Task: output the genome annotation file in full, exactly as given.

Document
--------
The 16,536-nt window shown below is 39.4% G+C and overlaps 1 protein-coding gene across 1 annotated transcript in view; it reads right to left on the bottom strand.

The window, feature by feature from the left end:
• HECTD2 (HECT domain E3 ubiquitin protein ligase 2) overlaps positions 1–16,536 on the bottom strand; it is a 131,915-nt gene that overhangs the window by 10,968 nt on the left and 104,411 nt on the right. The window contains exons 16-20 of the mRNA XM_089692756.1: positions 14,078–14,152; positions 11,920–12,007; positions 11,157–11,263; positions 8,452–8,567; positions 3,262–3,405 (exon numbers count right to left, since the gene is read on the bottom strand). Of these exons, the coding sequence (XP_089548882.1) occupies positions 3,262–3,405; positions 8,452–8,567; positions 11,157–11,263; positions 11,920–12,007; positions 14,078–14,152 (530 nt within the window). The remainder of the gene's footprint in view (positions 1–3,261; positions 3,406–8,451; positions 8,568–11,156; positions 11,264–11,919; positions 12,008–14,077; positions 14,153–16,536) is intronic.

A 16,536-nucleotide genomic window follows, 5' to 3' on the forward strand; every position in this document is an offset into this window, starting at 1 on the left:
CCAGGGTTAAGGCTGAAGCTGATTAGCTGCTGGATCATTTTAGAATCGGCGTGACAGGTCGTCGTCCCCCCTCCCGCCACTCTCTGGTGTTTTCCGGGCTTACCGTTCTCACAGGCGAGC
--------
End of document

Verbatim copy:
The 16,536-nt window shown below is 39.4% G+C and overlaps 1 protein-coding gene across 1 annotated transcript in view; it reads right to left on the bottom strand.

The window, feature by feature from the left end:
• HECTD2 (HECT domain E3 ubiquitin protein ligase 2) overlaps positions 1–16,536 on the bottom strand; it is a 131,915-nt gene that overhangs the window by 10,968 nt on the left and 104,411 nt on the right. The window contains exons 16-20 of the mRNA XM_089692756.1: positions 14,078–14,152; positions 11,920–12,007; positions 11,157–11,263; positions 8,452–8,567; positions 3,262–3,405 (exon numbers count right to left, since the gene is read on the bottom strand). Of these exons, the coding sequence (XP_089548882.1) occupies positions 3,262–3,405; positions 8,452–8,567; positions 11,157–11,263; positions 11,920–12,007; positions 14,078–14,152 (530 nt within the window). The remainder of the gene's footprint in view (positions 1–3,261; positions 3,406–8,451; positions 8,568–11,156; positions 11,264–11,919; positions 12,008–14,077; positions 14,153–16,536) is intronic.

A 16,536-nucleotide genomic window follows, 5' to 3' on the forward strand; every position in this document is an offset into this window, starting at 1 on the left:
CCAGGGTTAAGGCTGAAGCTGATTAGCTGCTGGATCATTTTAGAATCGGCGTGACAGGTCGTCGTCCCCCCTCCCGCCACTCTCTGGTGTTTTCCGGGCTTACCGTTCTCACAGGCGAGC